Tekla Labs has surveyed twenty labs from countries throughout Latin American and Africa to identify the specific equipment needs of researchers around the globe. We found that over 50% of researchers surveyed are in need of and would be willing to build their own:
microscopes, media rotators, fluorometers, sterilization equipment, spectrophotometers, PCR machines, incubators, water baths, hot plate/magnetic stirrers, pH meters, electrophoresis chambers, sonicators, UV lamps, tissue culture hoods, centrifuges, and ELISA plate readers.
By submitting a design for one of these pieces of equipment to our Instructables competition, you are not only eligible to win one of our grand prizes AND a 3D printer, but also will be providing a real life solution for a researcher in need!
Meet the scientists
So who are these researchers you will be helping? We have formed partnerships with many wonderful scientists from a number of different settings worldwide – including university research labs, government research facilities, and high school and university classrooms. The map above outlines the locations of all our international partners; and the pictures are of our featured scientists, who you can learn more about in the bios below!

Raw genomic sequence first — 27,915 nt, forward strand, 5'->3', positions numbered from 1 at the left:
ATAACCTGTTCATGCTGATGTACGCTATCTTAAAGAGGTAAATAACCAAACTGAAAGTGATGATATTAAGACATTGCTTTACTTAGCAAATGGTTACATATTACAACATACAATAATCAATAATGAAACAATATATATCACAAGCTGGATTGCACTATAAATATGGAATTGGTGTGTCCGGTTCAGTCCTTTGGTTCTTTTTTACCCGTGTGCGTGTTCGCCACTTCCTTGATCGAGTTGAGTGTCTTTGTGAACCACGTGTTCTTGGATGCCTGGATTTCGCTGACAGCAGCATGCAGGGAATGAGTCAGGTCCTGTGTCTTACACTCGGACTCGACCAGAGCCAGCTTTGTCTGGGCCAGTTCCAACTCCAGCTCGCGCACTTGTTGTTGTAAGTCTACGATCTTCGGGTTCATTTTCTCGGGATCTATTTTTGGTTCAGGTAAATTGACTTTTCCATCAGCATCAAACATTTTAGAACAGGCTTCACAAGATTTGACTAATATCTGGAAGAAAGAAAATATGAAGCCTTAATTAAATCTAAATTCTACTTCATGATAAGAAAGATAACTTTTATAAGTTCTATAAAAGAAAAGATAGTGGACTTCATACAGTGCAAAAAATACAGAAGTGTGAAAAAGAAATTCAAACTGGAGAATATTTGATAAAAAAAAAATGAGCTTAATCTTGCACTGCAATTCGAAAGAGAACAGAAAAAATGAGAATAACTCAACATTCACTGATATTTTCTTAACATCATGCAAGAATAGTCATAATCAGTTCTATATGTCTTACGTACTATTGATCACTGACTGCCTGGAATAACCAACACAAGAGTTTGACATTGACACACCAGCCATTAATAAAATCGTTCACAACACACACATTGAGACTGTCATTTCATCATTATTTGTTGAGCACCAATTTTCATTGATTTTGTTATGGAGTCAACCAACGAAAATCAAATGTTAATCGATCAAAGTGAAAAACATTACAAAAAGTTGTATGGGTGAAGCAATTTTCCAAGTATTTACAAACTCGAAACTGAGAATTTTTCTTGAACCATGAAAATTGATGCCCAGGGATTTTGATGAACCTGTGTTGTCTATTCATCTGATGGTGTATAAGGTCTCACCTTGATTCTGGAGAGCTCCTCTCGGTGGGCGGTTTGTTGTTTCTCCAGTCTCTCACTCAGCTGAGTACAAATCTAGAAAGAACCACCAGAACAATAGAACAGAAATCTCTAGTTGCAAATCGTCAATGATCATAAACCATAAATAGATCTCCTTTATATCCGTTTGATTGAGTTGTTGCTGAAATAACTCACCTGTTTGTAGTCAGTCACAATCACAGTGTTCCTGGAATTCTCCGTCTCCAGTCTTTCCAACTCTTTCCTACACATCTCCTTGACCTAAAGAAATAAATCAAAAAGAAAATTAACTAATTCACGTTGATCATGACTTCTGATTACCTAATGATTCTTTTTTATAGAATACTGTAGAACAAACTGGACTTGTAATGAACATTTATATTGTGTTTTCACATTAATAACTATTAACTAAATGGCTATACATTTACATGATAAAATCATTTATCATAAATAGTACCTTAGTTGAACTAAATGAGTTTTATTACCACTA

Johann Osma, PhD: Johann is a faculty member in the Department of Electrical Engineering and Electronics at Universidad de los Andes in Bogota, Colombia. His lab focuses on the design and manufacturing of biosensors and microsystems, especially those dedicated to microfluidics, for food and environmental security and monitoring. Half of his lab conducts research while the other half is dedicated to building equipment so that the former can focus on their research instead of having to solve minor problems related to the operation and test of devices.
Amparo Zavaleta, PhD: Amparo is a faculty member in the Department of Pharmacy and Biochemistry at the Universidad Nacional Mayor de San Marcos in Lima, Peru. Her research focuses on the use of microbial biodiversity of extreme ecological niches for the production of enzymes and metabolites of industrial interest.
Matthew Stremlau, PhD: Matt Stremlau is a postdoctoral fellow at the Broad Institute in Cambridge, MA where he uses next-generation sequencing to study fevers of unknown origin in West Africa. Matt also works with scientists in Nigeria and Uganda to develop technology for locally identifying emerging pathogens with PCR assays.